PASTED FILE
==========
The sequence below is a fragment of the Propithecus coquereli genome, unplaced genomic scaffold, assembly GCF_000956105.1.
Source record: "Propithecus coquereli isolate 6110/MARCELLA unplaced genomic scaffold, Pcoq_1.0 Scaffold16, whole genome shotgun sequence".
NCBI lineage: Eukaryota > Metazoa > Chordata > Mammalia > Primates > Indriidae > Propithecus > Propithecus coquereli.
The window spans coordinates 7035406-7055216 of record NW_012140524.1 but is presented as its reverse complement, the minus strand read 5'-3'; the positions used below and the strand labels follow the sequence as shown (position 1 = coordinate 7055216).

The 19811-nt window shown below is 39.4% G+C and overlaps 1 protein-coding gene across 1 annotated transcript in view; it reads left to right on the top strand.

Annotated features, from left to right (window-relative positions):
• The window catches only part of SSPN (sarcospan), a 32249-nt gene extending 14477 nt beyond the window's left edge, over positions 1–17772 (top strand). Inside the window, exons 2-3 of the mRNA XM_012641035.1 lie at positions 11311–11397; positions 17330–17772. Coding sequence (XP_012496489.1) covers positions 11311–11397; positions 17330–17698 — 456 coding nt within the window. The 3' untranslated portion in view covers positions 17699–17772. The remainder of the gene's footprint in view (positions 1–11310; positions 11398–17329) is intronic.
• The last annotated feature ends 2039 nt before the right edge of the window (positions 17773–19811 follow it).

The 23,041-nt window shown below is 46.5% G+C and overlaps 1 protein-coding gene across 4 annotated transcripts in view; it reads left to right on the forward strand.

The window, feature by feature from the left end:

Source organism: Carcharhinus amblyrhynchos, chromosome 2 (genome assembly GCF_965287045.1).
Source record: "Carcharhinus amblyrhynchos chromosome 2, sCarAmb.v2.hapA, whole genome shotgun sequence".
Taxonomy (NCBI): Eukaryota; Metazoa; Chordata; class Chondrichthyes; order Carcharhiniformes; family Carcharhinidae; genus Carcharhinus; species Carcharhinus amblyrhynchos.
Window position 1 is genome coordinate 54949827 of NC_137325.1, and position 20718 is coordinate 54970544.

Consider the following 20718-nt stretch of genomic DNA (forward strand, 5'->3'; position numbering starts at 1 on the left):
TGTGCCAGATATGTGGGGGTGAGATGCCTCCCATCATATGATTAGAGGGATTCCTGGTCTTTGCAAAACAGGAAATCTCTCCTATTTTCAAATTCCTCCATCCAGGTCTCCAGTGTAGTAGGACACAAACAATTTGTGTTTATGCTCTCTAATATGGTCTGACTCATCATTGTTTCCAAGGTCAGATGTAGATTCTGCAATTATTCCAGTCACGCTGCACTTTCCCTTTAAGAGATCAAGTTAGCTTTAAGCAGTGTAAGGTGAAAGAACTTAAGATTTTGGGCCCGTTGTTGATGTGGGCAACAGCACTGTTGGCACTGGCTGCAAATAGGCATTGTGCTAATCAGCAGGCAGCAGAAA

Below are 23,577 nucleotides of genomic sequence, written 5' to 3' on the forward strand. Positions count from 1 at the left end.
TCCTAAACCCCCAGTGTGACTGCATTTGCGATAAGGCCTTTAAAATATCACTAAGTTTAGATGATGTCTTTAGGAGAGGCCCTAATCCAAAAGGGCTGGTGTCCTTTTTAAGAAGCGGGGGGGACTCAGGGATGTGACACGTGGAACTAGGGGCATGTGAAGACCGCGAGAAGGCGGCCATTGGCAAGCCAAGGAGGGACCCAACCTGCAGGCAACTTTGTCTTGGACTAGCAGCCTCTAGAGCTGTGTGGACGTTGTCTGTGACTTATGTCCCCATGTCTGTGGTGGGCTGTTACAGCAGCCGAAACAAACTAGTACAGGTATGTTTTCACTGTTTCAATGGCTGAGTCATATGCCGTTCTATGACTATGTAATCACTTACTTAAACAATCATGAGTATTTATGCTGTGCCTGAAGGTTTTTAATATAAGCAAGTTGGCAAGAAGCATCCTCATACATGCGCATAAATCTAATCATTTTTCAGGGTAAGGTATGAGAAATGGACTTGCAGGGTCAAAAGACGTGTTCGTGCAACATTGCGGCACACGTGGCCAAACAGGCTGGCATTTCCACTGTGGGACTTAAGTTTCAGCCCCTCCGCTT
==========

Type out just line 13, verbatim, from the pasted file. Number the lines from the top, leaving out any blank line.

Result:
Taxonomy (NCBI): Eukaryota; Metazoa; Chordata; class Chondrichthyes; order Carcharhiniformes; family Carcharhinidae; genus Carcharhinus; species Carcharhinus amblyrhynchos.